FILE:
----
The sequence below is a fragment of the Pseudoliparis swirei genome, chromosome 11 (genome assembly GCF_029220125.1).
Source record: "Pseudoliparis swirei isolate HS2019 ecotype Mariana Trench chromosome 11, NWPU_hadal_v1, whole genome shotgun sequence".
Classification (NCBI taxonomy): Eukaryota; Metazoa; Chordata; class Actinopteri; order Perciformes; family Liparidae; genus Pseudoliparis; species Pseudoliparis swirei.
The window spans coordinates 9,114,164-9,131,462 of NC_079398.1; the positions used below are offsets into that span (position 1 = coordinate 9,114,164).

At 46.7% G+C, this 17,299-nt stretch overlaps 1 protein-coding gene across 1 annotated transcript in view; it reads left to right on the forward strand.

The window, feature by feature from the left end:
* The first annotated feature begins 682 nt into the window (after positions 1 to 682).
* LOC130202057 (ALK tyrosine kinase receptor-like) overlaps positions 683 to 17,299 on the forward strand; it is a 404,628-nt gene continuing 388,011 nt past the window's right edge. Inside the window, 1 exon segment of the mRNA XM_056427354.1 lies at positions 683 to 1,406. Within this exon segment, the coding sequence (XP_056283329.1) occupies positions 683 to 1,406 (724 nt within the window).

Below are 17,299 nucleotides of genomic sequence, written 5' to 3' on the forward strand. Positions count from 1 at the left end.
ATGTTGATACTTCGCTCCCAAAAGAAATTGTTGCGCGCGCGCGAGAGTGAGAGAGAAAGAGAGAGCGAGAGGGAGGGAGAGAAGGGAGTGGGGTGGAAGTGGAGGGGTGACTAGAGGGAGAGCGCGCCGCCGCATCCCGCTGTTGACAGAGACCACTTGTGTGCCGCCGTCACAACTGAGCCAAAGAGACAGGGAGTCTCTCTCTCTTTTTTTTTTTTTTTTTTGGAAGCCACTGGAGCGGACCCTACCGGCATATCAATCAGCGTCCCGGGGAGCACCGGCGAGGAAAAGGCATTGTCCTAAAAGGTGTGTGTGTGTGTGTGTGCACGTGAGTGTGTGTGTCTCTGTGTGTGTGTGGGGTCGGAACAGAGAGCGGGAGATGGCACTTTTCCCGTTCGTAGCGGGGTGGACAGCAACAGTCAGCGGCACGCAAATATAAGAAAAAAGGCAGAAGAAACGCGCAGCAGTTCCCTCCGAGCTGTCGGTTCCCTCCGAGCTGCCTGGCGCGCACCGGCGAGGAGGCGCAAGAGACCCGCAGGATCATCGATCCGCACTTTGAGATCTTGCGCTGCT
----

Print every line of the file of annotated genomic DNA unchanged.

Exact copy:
The sequence below is a fragment of the Pseudoliparis swirei genome, chromosome 11 (genome assembly GCF_029220125.1).
Source record: "Pseudoliparis swirei isolate HS2019 ecotype Mariana Trench chromosome 11, NWPU_hadal_v1, whole genome shotgun sequence".
Classification (NCBI taxonomy): Eukaryota; Metazoa; Chordata; class Actinopteri; order Perciformes; family Liparidae; genus Pseudoliparis; species Pseudoliparis swirei.
The window spans coordinates 9,114,164-9,131,462 of NC_079398.1; the positions used below are offsets into that span (position 1 = coordinate 9,114,164).

At 46.7% G+C, this 17,299-nt stretch overlaps 1 protein-coding gene across 1 annotated transcript in view; it reads left to right on the forward strand.

The window, feature by feature from the left end:
* The first annotated feature begins 682 nt into the window (after positions 1 to 682).
* LOC130202057 (ALK tyrosine kinase receptor-like) overlaps positions 683 to 17,299 on the forward strand; it is a 404,628-nt gene continuing 388,011 nt past the window's right edge. Inside the window, 1 exon segment of the mRNA XM_056427354.1 lies at positions 683 to 1,406. Within this exon segment, the coding sequence (XP_056283329.1) occupies positions 683 to 1,406 (724 nt within the window).

Below are 17,299 nucleotides of genomic sequence, written 5' to 3' on the forward strand. Positions count from 1 at the left end.
ATGTTGATACTTCGCTCCCAAAAGAAATTGTTGCGCGCGCGCGAGAGTGAGAGAGAAAGAGAGAGCGAGAGGGAGGGAGAGAAGGGAGTGGGGTGGAAGTGGAGGGGTGACTAGAGGGAGAGCGCGCCGCCGCATCCCGCTGTTGACAGAGACCACTTGTGTGCCGCCGTCACAACTGAGCCAAAGAGACAGGGAGTCTCTCTCTCTTTTTTTTTTTTTTTTTTGGAAGCCACTGGAGCGGACCCTACCGGCATATCAATCAGCGTCCCGGGGAGCACCGGCGAGGAAAAGGCATTGTCCTAAAAGGTGTGTGTGTGTGTGTGTGCACGTGAGTGTGTGTGTCTCTGTGTGTGTGTGGGGTCGGAACAGAGAGCGGGAGATGGCACTTTTCCCGTTCGTAGCGGGGTGGACAGCAACAGTCAGCGGCACGCAAATATAAGAAAAAAGGCAGAAGAAACGCGCAGCAGTTCCCTCCGAGCTGTCGGTTCCCTCCGAGCTGCCTGGCGCGCACCGGCGAGGAGGCGCAAGAGACCCGCAGGATCATCGATCCGCACTTTGAGATCTTGCGCTGCT